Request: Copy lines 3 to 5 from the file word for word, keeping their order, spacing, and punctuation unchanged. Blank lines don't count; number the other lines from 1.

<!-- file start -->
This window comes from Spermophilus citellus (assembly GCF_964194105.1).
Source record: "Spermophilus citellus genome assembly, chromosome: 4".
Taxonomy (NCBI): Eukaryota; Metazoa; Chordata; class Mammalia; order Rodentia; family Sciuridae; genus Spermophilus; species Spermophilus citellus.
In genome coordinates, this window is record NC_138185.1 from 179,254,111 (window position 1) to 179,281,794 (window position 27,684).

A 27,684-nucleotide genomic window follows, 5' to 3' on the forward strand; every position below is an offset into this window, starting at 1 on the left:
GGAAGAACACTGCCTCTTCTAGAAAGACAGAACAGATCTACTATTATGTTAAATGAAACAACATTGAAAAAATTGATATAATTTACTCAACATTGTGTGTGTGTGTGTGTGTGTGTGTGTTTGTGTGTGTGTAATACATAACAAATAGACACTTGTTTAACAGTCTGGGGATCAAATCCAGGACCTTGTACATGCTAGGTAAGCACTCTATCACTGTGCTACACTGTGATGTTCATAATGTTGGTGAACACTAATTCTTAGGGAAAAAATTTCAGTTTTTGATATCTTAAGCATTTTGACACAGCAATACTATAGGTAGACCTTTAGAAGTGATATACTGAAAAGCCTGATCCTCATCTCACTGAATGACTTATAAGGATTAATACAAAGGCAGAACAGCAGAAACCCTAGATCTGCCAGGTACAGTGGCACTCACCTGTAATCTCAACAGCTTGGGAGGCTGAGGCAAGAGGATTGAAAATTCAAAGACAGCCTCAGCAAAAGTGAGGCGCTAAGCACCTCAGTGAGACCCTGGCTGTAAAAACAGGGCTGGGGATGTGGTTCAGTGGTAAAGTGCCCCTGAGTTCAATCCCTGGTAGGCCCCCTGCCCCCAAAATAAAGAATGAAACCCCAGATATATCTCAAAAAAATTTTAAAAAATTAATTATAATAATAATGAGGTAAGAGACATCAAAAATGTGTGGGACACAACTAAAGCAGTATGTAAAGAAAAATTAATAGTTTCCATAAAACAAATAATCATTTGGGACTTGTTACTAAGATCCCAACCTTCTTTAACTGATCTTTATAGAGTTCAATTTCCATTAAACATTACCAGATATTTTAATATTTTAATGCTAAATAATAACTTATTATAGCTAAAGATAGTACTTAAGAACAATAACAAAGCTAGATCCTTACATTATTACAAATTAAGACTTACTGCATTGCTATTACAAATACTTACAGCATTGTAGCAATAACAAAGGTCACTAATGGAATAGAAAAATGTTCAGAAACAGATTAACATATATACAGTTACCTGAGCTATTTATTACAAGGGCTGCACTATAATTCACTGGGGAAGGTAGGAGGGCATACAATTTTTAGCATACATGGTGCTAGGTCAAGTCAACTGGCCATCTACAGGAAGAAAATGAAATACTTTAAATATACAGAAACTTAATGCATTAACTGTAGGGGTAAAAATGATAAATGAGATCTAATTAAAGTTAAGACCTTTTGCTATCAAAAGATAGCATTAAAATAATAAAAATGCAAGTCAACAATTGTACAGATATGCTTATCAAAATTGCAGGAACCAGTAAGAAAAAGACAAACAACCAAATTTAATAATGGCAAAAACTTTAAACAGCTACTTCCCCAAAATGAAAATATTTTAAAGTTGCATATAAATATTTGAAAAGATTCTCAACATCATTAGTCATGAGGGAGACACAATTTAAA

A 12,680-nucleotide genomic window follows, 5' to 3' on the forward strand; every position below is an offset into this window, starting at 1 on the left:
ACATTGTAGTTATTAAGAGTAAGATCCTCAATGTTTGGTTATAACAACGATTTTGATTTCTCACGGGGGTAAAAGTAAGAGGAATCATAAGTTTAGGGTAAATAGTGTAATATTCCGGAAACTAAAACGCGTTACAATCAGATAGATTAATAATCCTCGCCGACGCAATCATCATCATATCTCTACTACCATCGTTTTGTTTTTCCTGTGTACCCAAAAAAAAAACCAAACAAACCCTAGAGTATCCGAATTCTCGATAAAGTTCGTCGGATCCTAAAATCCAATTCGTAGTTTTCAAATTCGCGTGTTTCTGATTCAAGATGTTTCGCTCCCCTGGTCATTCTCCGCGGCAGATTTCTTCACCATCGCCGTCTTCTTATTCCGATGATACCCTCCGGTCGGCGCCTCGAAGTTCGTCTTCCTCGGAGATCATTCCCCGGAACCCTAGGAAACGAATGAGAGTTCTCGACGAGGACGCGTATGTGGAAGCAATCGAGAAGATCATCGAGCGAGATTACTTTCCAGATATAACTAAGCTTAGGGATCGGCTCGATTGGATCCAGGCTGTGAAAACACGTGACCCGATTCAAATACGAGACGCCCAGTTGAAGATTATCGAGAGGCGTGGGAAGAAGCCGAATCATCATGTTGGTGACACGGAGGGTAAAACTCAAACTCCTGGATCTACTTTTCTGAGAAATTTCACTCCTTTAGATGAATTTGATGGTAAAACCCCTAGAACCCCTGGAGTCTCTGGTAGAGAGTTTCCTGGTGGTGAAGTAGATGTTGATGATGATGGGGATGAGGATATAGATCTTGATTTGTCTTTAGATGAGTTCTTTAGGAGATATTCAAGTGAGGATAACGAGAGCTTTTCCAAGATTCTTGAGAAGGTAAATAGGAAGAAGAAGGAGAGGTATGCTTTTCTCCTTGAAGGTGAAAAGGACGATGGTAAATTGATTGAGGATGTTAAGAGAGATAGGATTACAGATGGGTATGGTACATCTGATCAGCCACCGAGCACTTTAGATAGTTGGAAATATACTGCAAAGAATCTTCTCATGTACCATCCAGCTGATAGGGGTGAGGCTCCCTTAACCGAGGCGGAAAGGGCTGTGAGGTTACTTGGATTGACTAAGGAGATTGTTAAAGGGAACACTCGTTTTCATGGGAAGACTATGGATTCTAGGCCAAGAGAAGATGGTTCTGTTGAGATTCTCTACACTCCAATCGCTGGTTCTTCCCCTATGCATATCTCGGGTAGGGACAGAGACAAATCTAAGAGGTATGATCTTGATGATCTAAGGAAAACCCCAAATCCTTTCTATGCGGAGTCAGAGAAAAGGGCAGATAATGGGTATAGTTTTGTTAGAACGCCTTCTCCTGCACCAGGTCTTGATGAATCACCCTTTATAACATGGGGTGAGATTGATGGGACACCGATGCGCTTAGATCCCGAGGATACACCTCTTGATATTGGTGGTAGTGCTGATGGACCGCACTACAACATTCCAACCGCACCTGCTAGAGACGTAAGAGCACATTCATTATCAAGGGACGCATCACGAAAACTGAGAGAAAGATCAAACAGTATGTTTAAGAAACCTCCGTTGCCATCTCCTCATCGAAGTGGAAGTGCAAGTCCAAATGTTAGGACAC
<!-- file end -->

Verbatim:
Taxonomy (NCBI): Eukaryota; Metazoa; Chordata; class Mammalia; order Rodentia; family Sciuridae; genus Spermophilus; species Spermophilus citellus.
In genome coordinates, this window is record NC_138185.1 from 179,254,111 (window position 1) to 179,281,794 (window position 27,684).

A 27,684-nucleotide genomic window follows, 5' to 3' on the forward strand; every position below is an offset into this window, starting at 1 on the left: